North Dakota State University Works to Save their Water Systems from Uncontrollable Weather Damage

In *All, Water Security by AgIsAmerica

North Dakota’s bodies of water have suffered for years due to abnormally wet weather patterns, causing issues for farmland and beyond. North Dakota State University’s researchers have been working hard to identify solutions to these challenges with projects including:

  • Using innovative drainage methods to help the flooding Red River. Agricultural drainage and late spring snowmelt flooding are two major problems for the Red River, which flows through North Dakota. These problems have worsened over recent years due to abnormal weather patterns, causing severe drainage issues for farmers and the land impacted by the river’s flooding. Researchers at North Dakota State University and their Water Resources Research Institute are studying the streamflow of the river and possible alternatives to help combat the issues caused by the flooding. Their research led to new drainage systems to help adjust the river’s flow and mitigate future flooding, not only in North Dakota but in flood-prone areas around the world.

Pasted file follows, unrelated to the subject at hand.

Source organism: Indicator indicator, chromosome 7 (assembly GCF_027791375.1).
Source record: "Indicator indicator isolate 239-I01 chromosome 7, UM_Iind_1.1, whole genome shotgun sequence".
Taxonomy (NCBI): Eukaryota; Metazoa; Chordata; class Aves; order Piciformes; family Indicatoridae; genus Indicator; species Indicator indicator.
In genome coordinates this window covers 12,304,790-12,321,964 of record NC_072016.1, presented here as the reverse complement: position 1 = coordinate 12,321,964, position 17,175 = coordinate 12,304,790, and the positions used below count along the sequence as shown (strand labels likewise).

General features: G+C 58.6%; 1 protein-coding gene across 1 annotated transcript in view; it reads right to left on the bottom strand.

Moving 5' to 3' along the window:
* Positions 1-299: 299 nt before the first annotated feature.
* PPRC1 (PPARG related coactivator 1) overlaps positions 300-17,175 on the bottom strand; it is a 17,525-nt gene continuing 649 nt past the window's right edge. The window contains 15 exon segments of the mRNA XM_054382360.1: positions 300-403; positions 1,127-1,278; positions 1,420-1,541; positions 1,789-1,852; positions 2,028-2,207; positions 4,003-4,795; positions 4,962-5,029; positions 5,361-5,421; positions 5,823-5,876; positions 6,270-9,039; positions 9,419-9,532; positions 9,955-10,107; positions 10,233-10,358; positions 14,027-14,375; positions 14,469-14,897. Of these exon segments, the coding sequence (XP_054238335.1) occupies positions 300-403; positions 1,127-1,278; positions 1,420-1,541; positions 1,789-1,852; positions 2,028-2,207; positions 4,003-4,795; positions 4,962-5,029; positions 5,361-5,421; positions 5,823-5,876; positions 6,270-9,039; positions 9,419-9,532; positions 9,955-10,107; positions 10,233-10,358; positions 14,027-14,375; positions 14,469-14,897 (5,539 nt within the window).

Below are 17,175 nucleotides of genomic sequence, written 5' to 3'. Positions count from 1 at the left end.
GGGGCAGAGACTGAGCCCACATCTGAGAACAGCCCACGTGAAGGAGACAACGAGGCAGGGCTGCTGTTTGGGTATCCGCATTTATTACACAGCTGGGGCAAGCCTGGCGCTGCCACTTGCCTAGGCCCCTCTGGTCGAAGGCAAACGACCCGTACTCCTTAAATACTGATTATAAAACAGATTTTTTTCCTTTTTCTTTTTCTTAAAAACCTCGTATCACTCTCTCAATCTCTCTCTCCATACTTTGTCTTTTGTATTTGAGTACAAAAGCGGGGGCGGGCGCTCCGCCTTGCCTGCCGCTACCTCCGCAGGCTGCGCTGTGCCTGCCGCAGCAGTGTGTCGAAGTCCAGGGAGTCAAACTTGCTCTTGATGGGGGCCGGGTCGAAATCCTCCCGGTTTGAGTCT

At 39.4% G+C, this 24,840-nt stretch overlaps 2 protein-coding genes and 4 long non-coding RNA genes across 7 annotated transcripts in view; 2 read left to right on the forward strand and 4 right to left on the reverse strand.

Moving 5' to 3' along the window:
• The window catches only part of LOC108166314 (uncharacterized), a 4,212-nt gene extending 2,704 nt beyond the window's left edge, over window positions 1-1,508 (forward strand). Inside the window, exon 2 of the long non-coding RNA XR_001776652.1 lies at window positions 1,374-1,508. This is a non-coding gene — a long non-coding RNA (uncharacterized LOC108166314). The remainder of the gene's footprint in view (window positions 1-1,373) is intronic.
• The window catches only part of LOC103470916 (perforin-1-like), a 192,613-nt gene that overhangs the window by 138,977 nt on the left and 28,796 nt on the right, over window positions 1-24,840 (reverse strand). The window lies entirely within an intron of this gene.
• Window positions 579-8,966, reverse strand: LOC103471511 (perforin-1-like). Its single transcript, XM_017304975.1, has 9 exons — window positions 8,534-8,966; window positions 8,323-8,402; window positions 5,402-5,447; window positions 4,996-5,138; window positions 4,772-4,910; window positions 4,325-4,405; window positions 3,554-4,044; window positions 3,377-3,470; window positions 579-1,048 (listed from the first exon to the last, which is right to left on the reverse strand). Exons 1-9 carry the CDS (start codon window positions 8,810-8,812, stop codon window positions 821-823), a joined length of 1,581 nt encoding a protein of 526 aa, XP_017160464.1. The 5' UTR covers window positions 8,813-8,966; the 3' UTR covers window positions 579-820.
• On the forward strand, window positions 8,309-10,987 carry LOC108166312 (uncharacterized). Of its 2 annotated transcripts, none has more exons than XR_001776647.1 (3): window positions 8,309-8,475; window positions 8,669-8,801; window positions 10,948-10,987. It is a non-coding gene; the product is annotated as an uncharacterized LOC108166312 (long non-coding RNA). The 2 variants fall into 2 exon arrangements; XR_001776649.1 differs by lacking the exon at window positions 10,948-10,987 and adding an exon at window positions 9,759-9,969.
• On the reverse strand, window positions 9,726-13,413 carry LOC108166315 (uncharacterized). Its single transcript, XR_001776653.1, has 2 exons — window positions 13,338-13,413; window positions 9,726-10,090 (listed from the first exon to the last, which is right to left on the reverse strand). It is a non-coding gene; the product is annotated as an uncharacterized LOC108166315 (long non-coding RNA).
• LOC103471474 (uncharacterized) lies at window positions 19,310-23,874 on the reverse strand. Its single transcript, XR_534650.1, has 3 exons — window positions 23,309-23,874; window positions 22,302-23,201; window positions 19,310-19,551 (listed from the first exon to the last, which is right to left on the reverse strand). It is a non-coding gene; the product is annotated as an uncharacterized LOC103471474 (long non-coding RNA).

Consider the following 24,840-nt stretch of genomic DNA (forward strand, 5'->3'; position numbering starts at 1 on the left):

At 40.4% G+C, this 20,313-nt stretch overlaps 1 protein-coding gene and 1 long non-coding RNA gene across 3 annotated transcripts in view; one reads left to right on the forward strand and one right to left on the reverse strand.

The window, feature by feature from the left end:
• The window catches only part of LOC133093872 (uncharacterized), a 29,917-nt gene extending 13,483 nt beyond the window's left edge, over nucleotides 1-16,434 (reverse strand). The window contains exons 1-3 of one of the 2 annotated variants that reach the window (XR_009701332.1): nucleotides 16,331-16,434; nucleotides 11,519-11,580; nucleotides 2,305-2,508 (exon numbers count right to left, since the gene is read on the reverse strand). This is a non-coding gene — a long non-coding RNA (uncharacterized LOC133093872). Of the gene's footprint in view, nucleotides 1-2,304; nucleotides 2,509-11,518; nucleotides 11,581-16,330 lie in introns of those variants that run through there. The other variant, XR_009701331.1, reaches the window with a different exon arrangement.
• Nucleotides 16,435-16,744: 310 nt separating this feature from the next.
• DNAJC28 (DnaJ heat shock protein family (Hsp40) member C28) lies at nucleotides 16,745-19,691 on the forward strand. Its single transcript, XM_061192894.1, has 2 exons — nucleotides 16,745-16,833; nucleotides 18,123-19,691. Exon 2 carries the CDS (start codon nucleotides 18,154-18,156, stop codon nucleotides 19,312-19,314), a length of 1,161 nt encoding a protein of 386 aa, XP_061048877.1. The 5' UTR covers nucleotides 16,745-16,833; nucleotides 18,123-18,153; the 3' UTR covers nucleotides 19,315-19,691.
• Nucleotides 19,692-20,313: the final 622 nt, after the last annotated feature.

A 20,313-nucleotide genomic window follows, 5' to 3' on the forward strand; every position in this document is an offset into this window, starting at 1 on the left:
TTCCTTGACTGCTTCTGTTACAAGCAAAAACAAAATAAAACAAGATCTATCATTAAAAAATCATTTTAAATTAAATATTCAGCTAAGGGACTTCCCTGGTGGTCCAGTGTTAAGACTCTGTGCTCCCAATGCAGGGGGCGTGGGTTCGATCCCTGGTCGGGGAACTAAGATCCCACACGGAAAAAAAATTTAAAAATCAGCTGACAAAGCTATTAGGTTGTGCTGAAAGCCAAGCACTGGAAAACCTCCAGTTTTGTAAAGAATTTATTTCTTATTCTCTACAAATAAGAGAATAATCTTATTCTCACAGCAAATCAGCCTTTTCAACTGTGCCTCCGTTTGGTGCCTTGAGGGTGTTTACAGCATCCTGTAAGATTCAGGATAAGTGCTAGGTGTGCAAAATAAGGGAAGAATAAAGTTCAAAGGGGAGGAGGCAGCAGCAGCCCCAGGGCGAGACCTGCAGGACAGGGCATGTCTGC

• Irrigation research saves taxpayers up to $25 million. The Devils Lake basin in northeastern North Dakota has also suffered from wet weather since 1993, causing rising lake water levels and flooding of farmland. Researchers from North Dakota State University studied whether irrigation of agricultural crops might increase crop water use significantly and thereby help mitigate flooding in the basin. The initial research efforts by NDSU helped to eliminate costly and ineffective proposed solutions from further consideration, potentially saving taxpayers anywhere from $5 million to $25 million in costs. A follow-up study indicated a 23% increase in crop water use from irrigation and possibly some relief from flooding, but waterlogged soils, poor field trafficability, and soil salinity issues would be problematic with this approach.

These are just a few examples of ways North Dakota State University is working to address the state’s water challenges. For additional ways you can help ensure these programs and others like them continue to produce real results for your community, please click here.

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